That's just for starters — first-term stuff.
Obama doesn't stop with socialized health care. He wants to socialize your entire human resources department — from payrolls to pensions. His social-microengineering even extends to mandating all employers provide seven paid sick days per year to salary and hourly workers alike.
You can see why Obama was ranked, hands-down, the most liberal member of the Senate by the National Journal. Some, including colleague and presidential challenger John McCain, think he's the most liberal member in Congress.
But could he really be "more left," as McCain recently remarked, than self-described socialist Sen. Bernie Sanders (for whom Obama has openly campaigned, even making a special trip to Vermont to rally voters)?
Obama's voting record, going back to his days in the Illinois statehouse, says yes. His career path — and those who guided it — leads to the same unsettling conclusion.
The seeds of his far-left ideology were planted in his formative years as a teenager in Hawaii — and they were far more radical than any biography or profile in the media has portrayed.
A careful reading of Obama's first memoir, "Dreams From My Father," reveals that his childhood mentor up to age 18 — a man he cryptically refers to as "Frank" — was none other than the late communist Frank Marshall Davis, who fled Chicago after the FBI and Congress opened investigations into his "subversive," "un-American activities."
As Obama was preparing to head off to college, he sat at Davis' feet in his Waikiki bungalow for nightly bull sessions. Davis plied his impressionable guest with liberal doses of whiskey and advice, including: Never trust the white establishment.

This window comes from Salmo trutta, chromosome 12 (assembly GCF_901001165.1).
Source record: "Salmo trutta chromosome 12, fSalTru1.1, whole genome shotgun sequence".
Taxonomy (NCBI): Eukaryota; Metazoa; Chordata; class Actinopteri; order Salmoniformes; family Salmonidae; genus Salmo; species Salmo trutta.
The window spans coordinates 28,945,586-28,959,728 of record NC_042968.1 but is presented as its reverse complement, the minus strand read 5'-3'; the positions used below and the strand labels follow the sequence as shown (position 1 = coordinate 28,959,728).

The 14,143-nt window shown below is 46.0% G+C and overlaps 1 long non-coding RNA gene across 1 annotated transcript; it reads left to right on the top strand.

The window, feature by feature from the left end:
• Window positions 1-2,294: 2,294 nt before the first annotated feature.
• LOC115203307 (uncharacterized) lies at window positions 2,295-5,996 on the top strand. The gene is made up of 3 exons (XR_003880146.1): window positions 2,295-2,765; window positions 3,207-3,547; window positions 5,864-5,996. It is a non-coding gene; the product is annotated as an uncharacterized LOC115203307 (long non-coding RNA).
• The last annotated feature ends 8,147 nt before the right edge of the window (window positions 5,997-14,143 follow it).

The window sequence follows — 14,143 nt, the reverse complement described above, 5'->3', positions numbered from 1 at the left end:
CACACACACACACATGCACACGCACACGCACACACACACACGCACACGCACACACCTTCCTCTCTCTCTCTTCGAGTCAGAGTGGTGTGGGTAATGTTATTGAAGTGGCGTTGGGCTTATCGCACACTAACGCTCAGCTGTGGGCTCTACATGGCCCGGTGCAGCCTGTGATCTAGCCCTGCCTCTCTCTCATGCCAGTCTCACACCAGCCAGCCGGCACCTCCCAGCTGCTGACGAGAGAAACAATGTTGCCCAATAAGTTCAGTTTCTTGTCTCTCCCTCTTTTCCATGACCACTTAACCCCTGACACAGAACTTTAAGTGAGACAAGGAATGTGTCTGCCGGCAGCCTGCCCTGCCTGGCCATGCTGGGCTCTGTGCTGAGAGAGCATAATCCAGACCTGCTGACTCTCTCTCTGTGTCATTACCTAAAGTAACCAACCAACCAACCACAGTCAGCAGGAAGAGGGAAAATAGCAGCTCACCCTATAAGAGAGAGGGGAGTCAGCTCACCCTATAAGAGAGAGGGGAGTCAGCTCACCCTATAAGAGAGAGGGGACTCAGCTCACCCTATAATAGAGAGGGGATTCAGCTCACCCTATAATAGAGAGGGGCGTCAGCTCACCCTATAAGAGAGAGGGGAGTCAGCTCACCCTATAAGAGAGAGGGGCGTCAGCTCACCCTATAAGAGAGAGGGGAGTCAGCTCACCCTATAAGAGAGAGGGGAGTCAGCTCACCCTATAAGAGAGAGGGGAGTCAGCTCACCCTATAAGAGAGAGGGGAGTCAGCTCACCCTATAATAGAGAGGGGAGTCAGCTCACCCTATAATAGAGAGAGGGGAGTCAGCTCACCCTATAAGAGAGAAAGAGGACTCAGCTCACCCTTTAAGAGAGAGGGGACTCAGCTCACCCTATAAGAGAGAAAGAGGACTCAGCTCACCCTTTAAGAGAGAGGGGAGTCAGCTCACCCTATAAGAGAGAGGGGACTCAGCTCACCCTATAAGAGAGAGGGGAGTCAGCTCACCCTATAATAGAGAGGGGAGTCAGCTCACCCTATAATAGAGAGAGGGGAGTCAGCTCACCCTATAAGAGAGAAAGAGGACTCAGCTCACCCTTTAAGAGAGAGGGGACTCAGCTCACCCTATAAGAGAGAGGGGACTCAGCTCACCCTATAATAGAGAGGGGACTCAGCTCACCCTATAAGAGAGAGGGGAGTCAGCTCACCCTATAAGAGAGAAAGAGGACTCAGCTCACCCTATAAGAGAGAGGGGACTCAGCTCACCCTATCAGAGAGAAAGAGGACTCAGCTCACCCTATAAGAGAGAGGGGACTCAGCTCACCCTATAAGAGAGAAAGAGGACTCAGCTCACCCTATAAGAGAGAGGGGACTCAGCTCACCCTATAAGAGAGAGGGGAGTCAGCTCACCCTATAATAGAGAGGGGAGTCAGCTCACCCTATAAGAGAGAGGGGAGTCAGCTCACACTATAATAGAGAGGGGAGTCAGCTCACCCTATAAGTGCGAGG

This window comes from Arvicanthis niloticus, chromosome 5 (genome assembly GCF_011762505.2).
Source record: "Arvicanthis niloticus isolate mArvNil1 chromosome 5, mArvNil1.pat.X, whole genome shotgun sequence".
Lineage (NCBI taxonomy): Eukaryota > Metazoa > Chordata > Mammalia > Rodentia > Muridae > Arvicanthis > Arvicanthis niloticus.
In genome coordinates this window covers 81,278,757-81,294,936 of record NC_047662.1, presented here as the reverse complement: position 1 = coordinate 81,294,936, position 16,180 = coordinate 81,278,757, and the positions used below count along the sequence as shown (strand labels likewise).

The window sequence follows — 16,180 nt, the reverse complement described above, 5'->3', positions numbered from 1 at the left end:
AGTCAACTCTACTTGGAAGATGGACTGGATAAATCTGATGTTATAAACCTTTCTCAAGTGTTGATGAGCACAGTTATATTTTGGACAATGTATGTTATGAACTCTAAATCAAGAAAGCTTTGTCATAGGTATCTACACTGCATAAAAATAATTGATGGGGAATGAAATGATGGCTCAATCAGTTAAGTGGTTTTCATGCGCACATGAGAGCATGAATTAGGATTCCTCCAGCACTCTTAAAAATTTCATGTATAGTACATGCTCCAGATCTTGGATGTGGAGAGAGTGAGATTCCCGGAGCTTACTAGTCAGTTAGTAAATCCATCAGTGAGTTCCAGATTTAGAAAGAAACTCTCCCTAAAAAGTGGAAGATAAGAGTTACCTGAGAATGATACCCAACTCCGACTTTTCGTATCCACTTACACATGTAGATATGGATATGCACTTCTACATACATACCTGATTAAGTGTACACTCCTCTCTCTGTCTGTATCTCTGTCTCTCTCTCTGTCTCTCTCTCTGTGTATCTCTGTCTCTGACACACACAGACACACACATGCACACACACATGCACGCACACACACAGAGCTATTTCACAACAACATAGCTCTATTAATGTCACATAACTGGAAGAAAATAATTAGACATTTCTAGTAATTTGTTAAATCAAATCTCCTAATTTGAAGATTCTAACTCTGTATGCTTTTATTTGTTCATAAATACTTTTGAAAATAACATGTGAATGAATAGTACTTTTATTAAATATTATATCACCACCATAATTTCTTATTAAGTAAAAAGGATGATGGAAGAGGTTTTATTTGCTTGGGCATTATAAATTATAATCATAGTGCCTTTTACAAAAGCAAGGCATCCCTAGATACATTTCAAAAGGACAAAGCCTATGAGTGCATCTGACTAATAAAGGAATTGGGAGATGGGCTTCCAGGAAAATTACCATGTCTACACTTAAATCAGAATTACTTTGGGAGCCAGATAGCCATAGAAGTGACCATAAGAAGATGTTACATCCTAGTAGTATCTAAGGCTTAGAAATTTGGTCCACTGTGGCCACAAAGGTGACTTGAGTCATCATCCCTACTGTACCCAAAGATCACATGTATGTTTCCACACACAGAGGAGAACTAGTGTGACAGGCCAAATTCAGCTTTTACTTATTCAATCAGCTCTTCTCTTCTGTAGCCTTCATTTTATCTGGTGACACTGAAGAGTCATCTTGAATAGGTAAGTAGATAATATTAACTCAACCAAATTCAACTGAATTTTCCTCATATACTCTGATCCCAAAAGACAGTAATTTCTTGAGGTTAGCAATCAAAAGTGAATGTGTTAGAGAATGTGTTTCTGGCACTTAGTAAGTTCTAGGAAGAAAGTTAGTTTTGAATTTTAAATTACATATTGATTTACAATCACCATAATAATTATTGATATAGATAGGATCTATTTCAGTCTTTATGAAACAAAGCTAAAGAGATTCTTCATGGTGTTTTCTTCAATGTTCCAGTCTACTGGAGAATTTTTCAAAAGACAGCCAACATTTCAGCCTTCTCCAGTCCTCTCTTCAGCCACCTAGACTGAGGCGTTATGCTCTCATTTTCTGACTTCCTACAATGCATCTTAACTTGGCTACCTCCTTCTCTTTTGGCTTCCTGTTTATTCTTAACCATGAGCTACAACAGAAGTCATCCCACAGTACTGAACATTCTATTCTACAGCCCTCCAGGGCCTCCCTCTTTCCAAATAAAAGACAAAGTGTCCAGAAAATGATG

"They'll train you so good," he said, "you'll start believing what they tell you about equal opportunity and the American way and all that sh**."
After college, where he palled around with Marxist professors and took in socialist conferences "for inspiration," Obama followed in Davis' footsteps, becoming a "community organizer" in Chicago.
His boss there was Gerald Kellman, whose identity Obama also tries to hide in his book. Turns out Kellman's a disciple of the late Saul "The Red" Alinsky, a hard-boiled Chicago socialist who wrote the "Rules for Radicals" and agitated for social revolution in America.
The Chicago-based Woods Fund provided Kellman with his original $25,000 to hire Obama. In turn, Obama would later serve on the Woods board with terrorist Bill Ayers of the Weather Underground. Ayers was one of Obama's early political supporters.
After three years agitating with marginal success for more welfare programs in South Side Chicago, Obama decided he would need to study law to "bring about real change" — on a large scale.
While at Harvard Law School, he still found time to hone his organizing skills. For example, he spent eight days in Los Angeles taking a national training course taught by Alinsky's Industrial Areas Foundation. With his newly minted law degree, he returned to Chicago to reapply — as well as teach — Alinsky's "agitation" tactics.
(A video-streamed bio on Obama's Web site includes a photo of him teaching in a University of Chicago classroom. If you freeze the frame and look closely at the blackboard Obama is writing on, you can make out the words "Power Analysis" and "Relationships Built on Self Interest" — terms right out of Alinsky's rule book.)
Amid all this, Obama reunited with his late father's communist tribe in Kenya, the Luo, during trips to Africa.
As a Nairobi bureaucrat, Barack Hussein Obama Sr., a Harvard-educated economist, grew to challenge the ruling pro-Western government for not being socialist enough. In an eight-page scholarly paper published in 1965, he argued for eliminating private farming and nationalizing businesses "owned by Asians and Europeans."